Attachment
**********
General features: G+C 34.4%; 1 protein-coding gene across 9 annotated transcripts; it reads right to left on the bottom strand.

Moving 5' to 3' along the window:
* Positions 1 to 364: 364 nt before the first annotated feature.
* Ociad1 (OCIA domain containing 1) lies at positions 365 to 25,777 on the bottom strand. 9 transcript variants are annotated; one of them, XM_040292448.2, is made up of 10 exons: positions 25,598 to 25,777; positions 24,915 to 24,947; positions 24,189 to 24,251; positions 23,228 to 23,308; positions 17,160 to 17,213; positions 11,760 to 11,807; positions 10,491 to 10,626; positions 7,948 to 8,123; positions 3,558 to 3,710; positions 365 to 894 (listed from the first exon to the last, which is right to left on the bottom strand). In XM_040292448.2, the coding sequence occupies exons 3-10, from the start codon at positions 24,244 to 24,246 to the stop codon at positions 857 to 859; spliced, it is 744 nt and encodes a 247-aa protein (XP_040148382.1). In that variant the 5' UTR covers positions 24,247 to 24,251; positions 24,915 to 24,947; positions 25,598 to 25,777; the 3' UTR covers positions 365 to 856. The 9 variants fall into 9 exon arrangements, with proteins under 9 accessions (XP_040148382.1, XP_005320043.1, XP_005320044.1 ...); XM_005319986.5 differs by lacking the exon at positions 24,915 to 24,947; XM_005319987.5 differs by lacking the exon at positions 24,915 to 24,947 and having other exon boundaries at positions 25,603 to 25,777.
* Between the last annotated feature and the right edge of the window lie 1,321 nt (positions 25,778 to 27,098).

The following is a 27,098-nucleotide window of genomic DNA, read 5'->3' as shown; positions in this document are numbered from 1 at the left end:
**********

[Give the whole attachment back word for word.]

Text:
General features: G+C 34.4%; 1 protein-coding gene across 9 annotated transcripts; it reads right to left on the bottom strand.

Moving 5' to 3' along the window:
* Positions 1 to 364: 364 nt before the first annotated feature.
* Ociad1 (OCIA domain containing 1) lies at positions 365 to 25,777 on the bottom strand. 9 transcript variants are annotated; one of them, XM_040292448.2, is made up of 10 exons: positions 25,598 to 25,777; positions 24,915 to 24,947; positions 24,189 to 24,251; positions 23,228 to 23,308; positions 17,160 to 17,213; positions 11,760 to 11,807; positions 10,491 to 10,626; positions 7,948 to 8,123; positions 3,558 to 3,710; positions 365 to 894 (listed from the first exon to the last, which is right to left on the bottom strand). In XM_040292448.2, the coding sequence occupies exons 3-10, from the start codon at positions 24,244 to 24,246 to the stop codon at positions 857 to 859; spliced, it is 744 nt and encodes a 247-aa protein (XP_040148382.1). In that variant the 5' UTR covers positions 24,247 to 24,251; positions 24,915 to 24,947; positions 25,598 to 25,777; the 3' UTR covers positions 365 to 856. The 9 variants fall into 9 exon arrangements, with proteins under 9 accessions (XP_040148382.1, XP_005320043.1, XP_005320044.1 ...); XM_005319986.5 differs by lacking the exon at positions 24,915 to 24,947; XM_005319987.5 differs by lacking the exon at positions 24,915 to 24,947 and having other exon boundaries at positions 25,603 to 25,777.
* Between the last annotated feature and the right edge of the window lie 1,321 nt (positions 25,778 to 27,098).

The following is a 27,098-nucleotide window of genomic DNA, read 5'->3' as shown; positions in this document are numbered from 1 at the left end: